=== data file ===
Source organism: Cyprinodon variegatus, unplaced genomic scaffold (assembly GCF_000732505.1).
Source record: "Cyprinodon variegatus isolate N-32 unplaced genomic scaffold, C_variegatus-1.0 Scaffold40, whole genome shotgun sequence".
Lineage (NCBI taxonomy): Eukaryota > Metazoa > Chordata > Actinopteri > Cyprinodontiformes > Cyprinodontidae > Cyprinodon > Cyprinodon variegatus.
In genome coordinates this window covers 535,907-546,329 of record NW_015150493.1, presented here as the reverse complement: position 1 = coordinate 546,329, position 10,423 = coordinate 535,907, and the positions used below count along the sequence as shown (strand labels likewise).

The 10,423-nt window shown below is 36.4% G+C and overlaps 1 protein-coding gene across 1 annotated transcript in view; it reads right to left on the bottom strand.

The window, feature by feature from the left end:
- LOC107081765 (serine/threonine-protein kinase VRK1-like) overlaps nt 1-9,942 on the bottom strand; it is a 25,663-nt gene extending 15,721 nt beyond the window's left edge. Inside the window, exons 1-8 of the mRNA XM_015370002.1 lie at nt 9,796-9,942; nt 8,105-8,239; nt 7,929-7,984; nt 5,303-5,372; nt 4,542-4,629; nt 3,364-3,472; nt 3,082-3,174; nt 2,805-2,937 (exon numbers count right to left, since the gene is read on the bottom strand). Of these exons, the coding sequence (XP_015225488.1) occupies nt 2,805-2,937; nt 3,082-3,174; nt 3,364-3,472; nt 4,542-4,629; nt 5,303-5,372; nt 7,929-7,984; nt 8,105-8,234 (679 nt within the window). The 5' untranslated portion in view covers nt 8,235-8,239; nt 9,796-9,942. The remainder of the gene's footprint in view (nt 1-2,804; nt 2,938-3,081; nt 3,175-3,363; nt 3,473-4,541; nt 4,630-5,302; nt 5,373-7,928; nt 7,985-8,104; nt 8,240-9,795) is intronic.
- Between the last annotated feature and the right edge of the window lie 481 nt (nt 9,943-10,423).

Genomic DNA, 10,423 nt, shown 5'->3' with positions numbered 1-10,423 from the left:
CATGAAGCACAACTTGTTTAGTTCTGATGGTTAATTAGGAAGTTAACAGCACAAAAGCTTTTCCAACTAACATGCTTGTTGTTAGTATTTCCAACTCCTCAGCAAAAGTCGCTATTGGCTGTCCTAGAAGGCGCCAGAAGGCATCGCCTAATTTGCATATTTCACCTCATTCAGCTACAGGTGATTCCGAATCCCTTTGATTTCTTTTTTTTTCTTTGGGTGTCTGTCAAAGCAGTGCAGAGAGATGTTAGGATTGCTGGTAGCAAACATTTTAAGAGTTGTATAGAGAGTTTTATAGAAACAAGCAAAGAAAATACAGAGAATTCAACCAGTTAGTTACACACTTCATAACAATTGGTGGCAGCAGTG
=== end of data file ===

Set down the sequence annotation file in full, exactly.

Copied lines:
Source organism: Cyprinodon variegatus, unplaced genomic scaffold (assembly GCF_000732505.1).
Source record: "Cyprinodon variegatus isolate N-32 unplaced genomic scaffold, C_variegatus-1.0 Scaffold40, whole genome shotgun sequence".
Lineage (NCBI taxonomy): Eukaryota > Metazoa > Chordata > Actinopteri > Cyprinodontiformes > Cyprinodontidae > Cyprinodon > Cyprinodon variegatus.
In genome coordinates this window covers 535,907-546,329 of record NW_015150493.1, presented here as the reverse complement: position 1 = coordinate 546,329, position 10,423 = coordinate 535,907, and the positions used below count along the sequence as shown (strand labels likewise).

The 10,423-nt window shown below is 36.4% G+C and overlaps 1 protein-coding gene across 1 annotated transcript in view; it reads right to left on the bottom strand.

The window, feature by feature from the left end:
- LOC107081765 (serine/threonine-protein kinase VRK1-like) overlaps nt 1-9,942 on the bottom strand; it is a 25,663-nt gene extending 15,721 nt beyond the window's left edge. Inside the window, exons 1-8 of the mRNA XM_015370002.1 lie at nt 9,796-9,942; nt 8,105-8,239; nt 7,929-7,984; nt 5,303-5,372; nt 4,542-4,629; nt 3,364-3,472; nt 3,082-3,174; nt 2,805-2,937 (exon numbers count right to left, since the gene is read on the bottom strand). Of these exons, the coding sequence (XP_015225488.1) occupies nt 2,805-2,937; nt 3,082-3,174; nt 3,364-3,472; nt 4,542-4,629; nt 5,303-5,372; nt 7,929-7,984; nt 8,105-8,234 (679 nt within the window). The 5' untranslated portion in view covers nt 8,235-8,239; nt 9,796-9,942. The remainder of the gene's footprint in view (nt 1-2,804; nt 2,938-3,081; nt 3,175-3,363; nt 3,473-4,541; nt 4,630-5,302; nt 5,373-7,928; nt 7,985-8,104; nt 8,240-9,795) is intronic.
- Between the last annotated feature and the right edge of the window lie 481 nt (nt 9,943-10,423).

Genomic DNA, 10,423 nt, shown 5'->3' with positions numbered 1-10,423 from the left:
CATGAAGCACAACTTGTTTAGTTCTGATGGTTAATTAGGAAGTTAACAGCACAAAAGCTTTTCCAACTAACATGCTTGTTGTTAGTATTTCCAACTCCTCAGCAAAAGTCGCTATTGGCTGTCCTAGAAGGCGCCAGAAGGCATCGCCTAATTTGCATATTTCACCTCATTCAGCTACAGGTGATTCCGAATCCCTTTGATTTCTTTTTTTTTCTTTGGGTGTCTGTCAAAGCAGTGCAGAGAGATGTTAGGATTGCTGGTAGCAAACATTTTAAGAGTTGTATAGAGAGTTTTATAGAAACAAGCAAAGAAAATACAGAGAATTCAACCAGTTAGTTACACACTTCATAACAATTGGTGGCAGCAGTG